Secondly whilst honey bee colonies are down on pre 1940s numbers they are actually rising in numbers again thanks largely to the resurgence in beekeeping as a hobby. There are some 25000 hobbyist keepers in the UK and growing. Numbers of keepers have actually grown substantially in recent years with demand for training courses exceeding what can be taught by associations.

    Thirdly there are 7 live species of Apis honey bees recognised globally not 4 as you have stated. They are: Apis mellifera, Apis Cerana, Apis dorsata, Apis florea, Apis andreniformis, Apis koshnevinikovi, Apis nigrocincta.

    Your image of the honey bee as an endangered species is not justified, Western Honey bees are the most robust of all the bee species on the planet and are in no way in danger of going extinct. Many of the other wild 20,000+ species of wild bee are however seriously at risk and it is these bees which need to be given attention. Honey bees get all the media attention when they really are not at risk of extinction.

    Mark Patterson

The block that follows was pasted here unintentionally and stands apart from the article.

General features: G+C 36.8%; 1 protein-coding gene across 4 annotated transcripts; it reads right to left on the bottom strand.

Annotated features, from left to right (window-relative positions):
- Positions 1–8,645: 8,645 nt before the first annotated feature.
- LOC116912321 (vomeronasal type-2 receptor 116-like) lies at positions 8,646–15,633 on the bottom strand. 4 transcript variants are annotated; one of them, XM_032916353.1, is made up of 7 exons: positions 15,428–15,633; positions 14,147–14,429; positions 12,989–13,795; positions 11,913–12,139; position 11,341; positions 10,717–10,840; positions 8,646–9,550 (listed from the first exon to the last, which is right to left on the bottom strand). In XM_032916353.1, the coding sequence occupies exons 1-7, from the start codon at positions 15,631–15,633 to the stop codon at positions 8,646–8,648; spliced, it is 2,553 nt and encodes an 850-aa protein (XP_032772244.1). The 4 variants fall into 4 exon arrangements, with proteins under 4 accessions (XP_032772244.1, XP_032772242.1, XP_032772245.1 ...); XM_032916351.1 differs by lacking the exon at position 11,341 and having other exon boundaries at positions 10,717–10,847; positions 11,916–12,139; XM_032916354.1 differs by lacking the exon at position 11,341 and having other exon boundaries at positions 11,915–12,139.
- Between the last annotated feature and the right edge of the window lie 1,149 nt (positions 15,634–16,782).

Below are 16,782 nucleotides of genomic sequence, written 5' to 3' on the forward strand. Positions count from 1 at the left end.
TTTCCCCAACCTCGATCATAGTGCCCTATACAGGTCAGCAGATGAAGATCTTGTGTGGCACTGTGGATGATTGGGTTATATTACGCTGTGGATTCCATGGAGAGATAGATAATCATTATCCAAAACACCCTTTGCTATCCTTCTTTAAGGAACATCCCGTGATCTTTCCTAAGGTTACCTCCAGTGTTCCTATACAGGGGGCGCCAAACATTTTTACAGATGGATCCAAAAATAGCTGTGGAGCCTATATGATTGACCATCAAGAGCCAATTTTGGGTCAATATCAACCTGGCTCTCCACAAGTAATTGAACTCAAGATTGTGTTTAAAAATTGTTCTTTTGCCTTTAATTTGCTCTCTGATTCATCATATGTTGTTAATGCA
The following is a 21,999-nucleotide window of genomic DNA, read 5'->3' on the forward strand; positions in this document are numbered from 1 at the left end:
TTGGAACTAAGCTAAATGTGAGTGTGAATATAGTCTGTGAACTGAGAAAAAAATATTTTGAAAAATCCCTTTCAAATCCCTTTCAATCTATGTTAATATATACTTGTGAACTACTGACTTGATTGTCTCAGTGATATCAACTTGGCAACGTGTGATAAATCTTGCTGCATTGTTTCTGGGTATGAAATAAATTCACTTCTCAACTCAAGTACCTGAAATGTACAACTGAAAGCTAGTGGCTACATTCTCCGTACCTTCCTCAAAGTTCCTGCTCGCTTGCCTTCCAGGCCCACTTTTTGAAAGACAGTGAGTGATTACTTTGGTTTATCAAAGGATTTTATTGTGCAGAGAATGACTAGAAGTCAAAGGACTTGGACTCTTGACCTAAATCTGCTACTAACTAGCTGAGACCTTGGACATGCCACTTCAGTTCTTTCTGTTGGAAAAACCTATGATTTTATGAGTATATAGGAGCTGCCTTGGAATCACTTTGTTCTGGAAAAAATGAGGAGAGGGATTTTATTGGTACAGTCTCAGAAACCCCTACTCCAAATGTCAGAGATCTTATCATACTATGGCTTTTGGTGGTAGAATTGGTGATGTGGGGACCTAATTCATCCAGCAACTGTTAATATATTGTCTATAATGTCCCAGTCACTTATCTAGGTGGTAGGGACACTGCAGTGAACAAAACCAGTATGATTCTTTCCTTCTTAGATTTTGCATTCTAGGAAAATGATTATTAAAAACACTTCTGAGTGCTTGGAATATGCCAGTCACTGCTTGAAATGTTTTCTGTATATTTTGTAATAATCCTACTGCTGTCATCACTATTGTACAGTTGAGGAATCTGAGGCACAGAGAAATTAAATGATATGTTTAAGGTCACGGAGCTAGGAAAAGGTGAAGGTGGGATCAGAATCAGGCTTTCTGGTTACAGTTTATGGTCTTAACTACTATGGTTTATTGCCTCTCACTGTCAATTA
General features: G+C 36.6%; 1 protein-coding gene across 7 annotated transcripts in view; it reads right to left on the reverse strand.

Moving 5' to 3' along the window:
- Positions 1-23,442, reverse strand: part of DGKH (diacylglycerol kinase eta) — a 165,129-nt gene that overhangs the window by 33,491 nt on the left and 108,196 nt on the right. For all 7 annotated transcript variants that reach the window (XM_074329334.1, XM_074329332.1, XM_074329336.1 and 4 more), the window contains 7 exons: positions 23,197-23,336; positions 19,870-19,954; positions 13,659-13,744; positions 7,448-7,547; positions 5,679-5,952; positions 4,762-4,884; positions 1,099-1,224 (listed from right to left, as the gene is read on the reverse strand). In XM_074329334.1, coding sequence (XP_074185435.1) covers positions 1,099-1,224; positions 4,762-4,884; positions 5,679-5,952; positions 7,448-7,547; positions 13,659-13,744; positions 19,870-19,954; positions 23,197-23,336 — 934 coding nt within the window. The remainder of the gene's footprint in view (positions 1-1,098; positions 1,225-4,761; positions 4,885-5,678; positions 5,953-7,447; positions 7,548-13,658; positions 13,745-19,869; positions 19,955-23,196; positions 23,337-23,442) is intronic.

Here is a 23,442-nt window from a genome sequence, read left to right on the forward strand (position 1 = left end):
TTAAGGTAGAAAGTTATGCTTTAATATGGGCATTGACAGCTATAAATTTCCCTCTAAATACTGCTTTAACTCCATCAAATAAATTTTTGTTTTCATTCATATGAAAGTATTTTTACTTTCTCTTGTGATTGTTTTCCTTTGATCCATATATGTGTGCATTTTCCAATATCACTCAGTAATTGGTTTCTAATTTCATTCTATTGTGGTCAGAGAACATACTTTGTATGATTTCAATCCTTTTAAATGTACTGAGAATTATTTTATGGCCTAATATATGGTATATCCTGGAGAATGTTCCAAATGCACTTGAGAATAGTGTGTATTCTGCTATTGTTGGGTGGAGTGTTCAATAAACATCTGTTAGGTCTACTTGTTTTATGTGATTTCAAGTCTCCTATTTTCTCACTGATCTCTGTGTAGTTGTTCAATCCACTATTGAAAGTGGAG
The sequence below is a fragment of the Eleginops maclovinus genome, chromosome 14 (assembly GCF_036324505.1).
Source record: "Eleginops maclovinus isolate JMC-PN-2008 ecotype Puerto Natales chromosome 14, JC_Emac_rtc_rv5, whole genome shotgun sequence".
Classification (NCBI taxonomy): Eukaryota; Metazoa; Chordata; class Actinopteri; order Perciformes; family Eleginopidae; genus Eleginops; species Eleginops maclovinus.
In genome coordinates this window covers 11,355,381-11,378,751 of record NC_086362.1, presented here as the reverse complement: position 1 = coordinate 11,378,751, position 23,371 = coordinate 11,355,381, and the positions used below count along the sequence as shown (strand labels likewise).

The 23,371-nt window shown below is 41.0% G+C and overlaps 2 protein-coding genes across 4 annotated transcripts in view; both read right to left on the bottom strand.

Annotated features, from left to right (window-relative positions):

Forage officer for LBKA and professional ecologist

  2. Guest says:

    Mark Patterson, Thankyou for your enthusiastic response, it is great to see that a keen ecologist has read my article.

    I would dispute the statement that my article is “misinformed and dangerous”, the article may not be as succinct as it should be but it is my first article and in the conclusion I clearly state that Apis mellifera is in fact not going to go extinct “Apis mellifera are at risk, but aren’t likely to go extinct in the near future”.

    It seems your qualms aren’t actually with the article itself but with the fact that honey bee’s are getting more attention in the media than other lesser known species.